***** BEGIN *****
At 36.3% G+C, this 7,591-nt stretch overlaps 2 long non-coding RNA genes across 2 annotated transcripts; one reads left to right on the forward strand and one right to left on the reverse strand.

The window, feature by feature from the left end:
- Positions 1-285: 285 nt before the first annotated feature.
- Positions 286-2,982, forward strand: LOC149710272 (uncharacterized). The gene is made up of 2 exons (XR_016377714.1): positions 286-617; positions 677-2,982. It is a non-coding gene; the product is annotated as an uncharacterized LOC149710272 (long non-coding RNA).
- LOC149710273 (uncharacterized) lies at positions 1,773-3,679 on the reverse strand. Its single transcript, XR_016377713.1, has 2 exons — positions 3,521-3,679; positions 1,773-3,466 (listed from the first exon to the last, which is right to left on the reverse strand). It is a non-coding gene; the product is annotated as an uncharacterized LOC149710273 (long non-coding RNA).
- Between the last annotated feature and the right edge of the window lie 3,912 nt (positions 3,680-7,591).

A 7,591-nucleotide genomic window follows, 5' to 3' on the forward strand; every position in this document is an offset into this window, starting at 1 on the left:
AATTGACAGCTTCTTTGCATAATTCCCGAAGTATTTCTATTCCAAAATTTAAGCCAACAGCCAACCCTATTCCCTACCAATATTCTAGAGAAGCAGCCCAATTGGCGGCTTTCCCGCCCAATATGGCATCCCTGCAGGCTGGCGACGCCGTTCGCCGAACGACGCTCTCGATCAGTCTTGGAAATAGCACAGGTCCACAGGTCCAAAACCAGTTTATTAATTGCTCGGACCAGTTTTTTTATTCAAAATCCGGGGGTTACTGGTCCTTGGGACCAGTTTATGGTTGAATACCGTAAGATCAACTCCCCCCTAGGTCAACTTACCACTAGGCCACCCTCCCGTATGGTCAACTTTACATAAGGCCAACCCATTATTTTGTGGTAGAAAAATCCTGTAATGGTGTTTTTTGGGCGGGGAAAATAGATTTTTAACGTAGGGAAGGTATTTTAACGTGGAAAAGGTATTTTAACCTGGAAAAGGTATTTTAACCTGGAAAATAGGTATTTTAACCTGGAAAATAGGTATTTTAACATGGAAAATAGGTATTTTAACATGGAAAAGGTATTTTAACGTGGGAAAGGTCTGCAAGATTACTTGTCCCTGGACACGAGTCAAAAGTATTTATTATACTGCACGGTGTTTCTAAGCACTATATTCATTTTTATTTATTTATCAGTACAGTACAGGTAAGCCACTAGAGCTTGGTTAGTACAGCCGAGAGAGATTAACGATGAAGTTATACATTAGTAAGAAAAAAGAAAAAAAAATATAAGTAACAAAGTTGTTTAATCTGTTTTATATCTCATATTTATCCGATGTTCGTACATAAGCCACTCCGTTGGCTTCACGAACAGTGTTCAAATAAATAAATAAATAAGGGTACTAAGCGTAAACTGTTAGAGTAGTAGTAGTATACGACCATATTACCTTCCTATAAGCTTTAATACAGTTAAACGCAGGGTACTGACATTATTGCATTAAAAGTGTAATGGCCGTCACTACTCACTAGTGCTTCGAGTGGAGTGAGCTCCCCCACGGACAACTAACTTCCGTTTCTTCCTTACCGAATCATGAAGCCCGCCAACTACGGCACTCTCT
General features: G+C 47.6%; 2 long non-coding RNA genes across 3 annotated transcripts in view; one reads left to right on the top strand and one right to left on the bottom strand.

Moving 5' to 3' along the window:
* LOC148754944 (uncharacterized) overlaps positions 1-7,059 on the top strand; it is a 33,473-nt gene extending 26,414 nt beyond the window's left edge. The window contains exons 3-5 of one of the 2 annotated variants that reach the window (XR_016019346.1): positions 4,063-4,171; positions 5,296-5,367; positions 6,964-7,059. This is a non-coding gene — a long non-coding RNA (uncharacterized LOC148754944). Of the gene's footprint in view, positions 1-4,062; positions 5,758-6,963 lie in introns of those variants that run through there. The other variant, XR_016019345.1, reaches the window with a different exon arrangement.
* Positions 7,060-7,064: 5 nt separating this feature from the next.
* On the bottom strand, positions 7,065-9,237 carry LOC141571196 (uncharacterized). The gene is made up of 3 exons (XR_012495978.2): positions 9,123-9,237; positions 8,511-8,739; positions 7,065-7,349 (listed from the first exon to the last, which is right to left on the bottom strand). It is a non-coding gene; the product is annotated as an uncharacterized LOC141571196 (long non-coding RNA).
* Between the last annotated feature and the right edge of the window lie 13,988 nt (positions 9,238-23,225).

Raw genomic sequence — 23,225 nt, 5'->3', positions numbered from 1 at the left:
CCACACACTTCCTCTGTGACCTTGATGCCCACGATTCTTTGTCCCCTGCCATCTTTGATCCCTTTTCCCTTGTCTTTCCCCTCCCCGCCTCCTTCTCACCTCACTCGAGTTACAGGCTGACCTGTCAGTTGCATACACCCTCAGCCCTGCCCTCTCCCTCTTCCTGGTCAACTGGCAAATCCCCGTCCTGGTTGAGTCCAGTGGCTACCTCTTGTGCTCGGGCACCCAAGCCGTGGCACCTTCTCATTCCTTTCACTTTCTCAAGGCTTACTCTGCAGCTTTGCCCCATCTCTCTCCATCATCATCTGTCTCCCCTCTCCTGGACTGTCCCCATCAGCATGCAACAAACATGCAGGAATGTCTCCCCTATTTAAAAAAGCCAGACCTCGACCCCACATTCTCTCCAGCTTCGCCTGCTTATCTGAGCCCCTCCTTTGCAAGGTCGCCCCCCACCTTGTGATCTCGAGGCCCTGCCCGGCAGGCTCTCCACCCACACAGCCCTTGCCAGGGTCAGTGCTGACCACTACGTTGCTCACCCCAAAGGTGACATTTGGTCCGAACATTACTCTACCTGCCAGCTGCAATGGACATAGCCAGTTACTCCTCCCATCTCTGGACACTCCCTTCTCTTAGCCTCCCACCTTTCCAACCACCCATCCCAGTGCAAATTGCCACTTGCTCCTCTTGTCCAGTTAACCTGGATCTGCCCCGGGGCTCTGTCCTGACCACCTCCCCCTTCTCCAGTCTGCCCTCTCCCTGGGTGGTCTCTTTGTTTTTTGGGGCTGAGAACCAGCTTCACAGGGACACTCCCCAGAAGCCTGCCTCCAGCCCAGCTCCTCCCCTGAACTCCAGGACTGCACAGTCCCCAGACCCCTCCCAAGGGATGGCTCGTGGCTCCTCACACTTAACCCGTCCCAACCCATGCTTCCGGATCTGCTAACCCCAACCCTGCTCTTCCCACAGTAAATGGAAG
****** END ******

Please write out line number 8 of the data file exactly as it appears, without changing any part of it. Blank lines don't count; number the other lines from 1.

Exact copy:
AATTGACAGCTTCTTTGCATAATTCCCGAAGTATTTCTATTCCAAAATTTAAGCCAACAGCCAACCCTATTCCCTACCAATATTCTAGAGAAGCAGCCCAATTGGCGGCTTTCCCGCCCAATATGGCATCCCTGCAGGCTGGCGACGCCGTTCGCCGAACGACGCTCTCGATCAGTCTTGGAAATAGCACAGGTCCACAGGTCCAAAACCAGTTTATTAATTGCTCGGACCAGTTTTTTTATTCAAAATCCGGGGGTTACTGGTCCTTGGGACCAGTTTATGGTTGAATACCGTAAGATCAACTCCCCCCTAGGTCAACTTACCACTAGGCCACCCTCCCGTATGGTCAACTTTACATAAGGCCAACCCATTATTTTGTGGTAGAAAAATCCTGTAATGGTGTTTTTTGGGCGGGGAAAATAGATTTTTAACGTAGGGAAGGTATTTTAACGTGGAAAAGGTATTTTAACCTGGAAAAGGTATTTTAACCTGGAAAATAGGTATTTTAACCTGGAAAATAGGTATTTTAACATGGAAAATAGGTATTTTAACATGGAAAAGGTATTTTAACGTGGGAAAGGTCTGCAAGATTACTTGTCCCTGGACACGAGTCAAAAGTATTTATTATACTGCACGGTGTTTCTAAGCACTATATTCATTTTTATTTATTTATCAGTACAGTACAGGTAAGCCACTAGAGCTTGGTTAGTACAGCCGAGAGAGATTAACGATGAAGTTATACATTAGTAAGAAAAAAGAAAAAAAAATATAAGTAACAAAGTTGTTTAATCTGTTTTATATCTCATATTTATCCGATGTTCGTACATAAGCCACTCCGTTGGCTTCACGAACAGTGTTCAAATAAATAAATAAATAAGGGTACTAAGCGTAAACTGTTAGAGTAGTAGTAGTATACGACCATATTACCTTCCTATAAGCTTTAATACAGTTAAACGCAGGGTACTGACATTATTGCATTAAAAGTGTAATGGCCGTCACTACTCACTAGTGCTTCGAGTGGAGTGAGCTCCCCCACGGACAACTAACTTCCGTTTCTTCCTTACCGAATCATGAAGCCCGCCAACTACGGCACTCTCT